Tin in International Metallic Diplomacy: Case Study One1

  • Emiko Atimomo


Since the bronze age, tin has been known as one of the best non-ferrous metals. It is unique in the sense that when it coats a piece of steel electrolytically, it is resistant to rust and acids. New uses for tin have been discovered in some fields of application such as cast-iron and steel, electroplated coatings, plastics, paints, industrial fungicides, disinfectants and agriculture.2 From time immemorial, the Royal Duchy of Cornwall in the United Kingdom is considered to be the Mecca of those who were interested in the tin industry. Prospecting started there probably 2,000 years before the occupation of Great Britain by the Romans in 55 sc. Much had also been said about it after 1066 in various official documents and towards 1198 black tin was said to have been refined. Cornwall was therefore the principal source of supply at the middle of the thirteenth and fourteenth centuries.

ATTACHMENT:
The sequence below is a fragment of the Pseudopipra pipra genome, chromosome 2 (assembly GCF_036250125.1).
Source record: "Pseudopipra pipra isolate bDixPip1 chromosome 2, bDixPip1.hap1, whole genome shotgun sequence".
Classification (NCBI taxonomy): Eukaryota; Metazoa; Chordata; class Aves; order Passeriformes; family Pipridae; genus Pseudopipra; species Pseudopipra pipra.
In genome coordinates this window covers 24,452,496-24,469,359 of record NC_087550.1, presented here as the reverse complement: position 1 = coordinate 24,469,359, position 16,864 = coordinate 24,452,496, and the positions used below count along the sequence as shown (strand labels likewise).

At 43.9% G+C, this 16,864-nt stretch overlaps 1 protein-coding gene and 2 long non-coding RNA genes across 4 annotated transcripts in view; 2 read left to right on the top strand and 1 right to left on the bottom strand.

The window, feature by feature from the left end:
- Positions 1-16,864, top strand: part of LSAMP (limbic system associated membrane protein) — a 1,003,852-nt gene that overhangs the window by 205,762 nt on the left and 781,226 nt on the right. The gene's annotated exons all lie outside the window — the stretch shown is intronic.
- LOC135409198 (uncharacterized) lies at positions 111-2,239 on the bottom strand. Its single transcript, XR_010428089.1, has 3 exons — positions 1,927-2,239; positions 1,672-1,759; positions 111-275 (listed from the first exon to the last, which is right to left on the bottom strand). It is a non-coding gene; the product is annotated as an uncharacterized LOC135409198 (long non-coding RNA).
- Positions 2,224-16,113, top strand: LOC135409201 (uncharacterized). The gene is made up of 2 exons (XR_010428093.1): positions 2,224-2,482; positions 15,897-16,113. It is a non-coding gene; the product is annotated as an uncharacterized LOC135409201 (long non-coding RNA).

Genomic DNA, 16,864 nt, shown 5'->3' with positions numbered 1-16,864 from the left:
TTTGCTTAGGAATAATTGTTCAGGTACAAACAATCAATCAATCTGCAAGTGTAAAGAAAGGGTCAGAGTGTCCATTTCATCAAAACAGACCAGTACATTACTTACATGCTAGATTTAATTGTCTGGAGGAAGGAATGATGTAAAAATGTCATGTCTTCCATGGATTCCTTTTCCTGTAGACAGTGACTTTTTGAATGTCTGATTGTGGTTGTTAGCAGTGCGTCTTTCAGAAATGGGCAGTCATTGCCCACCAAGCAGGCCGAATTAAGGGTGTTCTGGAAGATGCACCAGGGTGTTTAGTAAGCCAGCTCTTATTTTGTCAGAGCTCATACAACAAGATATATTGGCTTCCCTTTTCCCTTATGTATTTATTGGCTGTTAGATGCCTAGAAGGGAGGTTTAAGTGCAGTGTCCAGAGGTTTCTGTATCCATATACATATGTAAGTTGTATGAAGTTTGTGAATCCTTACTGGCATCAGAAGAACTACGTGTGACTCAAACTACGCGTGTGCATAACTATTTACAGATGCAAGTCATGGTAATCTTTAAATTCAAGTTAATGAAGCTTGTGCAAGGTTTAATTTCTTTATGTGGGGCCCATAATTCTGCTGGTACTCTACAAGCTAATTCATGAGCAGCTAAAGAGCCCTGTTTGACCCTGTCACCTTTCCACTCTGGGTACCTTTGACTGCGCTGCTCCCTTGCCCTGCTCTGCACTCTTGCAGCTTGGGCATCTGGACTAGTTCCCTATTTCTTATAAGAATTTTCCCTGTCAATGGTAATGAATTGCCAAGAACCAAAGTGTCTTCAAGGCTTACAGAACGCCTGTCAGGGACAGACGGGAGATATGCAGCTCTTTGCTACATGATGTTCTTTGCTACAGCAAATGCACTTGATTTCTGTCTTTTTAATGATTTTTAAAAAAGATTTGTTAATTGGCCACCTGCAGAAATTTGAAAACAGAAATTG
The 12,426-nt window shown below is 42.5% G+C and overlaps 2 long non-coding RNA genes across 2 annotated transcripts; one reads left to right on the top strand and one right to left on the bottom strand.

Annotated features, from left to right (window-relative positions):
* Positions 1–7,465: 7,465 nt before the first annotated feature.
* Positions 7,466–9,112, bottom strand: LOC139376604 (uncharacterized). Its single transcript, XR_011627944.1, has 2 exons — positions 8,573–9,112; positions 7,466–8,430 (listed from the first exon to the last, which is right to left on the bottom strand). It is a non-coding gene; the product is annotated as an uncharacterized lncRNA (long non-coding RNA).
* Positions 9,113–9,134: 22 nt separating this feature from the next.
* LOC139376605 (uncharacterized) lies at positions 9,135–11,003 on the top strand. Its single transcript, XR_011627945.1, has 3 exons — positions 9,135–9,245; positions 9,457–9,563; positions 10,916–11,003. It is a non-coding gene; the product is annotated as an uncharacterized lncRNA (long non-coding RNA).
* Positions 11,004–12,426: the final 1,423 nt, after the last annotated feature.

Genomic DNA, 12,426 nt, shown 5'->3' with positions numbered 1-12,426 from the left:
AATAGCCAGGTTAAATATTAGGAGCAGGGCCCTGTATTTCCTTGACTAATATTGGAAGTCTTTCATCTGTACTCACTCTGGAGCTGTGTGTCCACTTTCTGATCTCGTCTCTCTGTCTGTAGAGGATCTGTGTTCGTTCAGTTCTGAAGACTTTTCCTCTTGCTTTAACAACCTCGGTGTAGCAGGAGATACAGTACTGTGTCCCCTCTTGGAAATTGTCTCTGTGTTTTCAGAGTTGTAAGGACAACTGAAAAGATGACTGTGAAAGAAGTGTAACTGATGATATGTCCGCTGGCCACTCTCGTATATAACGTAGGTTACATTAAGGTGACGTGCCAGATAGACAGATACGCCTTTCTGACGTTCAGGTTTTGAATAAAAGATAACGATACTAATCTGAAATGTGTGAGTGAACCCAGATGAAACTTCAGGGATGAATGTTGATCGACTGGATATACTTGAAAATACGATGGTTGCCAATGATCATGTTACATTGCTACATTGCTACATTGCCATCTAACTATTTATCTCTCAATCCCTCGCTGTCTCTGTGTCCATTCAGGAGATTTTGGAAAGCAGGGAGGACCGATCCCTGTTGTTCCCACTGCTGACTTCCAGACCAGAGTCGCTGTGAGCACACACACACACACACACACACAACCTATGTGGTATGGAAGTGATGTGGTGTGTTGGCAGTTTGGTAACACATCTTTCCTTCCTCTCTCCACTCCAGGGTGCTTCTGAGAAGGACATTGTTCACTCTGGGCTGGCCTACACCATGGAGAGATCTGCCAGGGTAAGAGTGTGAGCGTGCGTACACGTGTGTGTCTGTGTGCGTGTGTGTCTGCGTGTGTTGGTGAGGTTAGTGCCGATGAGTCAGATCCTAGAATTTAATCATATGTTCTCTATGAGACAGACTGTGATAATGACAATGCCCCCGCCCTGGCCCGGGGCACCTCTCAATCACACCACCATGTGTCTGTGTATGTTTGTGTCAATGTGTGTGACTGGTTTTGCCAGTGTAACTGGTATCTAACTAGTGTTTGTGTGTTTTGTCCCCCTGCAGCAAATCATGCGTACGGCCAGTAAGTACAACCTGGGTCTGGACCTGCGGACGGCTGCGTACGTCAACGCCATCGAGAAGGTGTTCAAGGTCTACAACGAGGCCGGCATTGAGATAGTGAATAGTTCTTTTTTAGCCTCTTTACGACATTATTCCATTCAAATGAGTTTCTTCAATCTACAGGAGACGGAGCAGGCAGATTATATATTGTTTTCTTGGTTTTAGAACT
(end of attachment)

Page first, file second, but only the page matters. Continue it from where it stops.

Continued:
Producer Country Price Margin Buffer Stock Export Control Ceiling Price 
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© Emiko Atimomo 1981

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  • Emiko Atimomo

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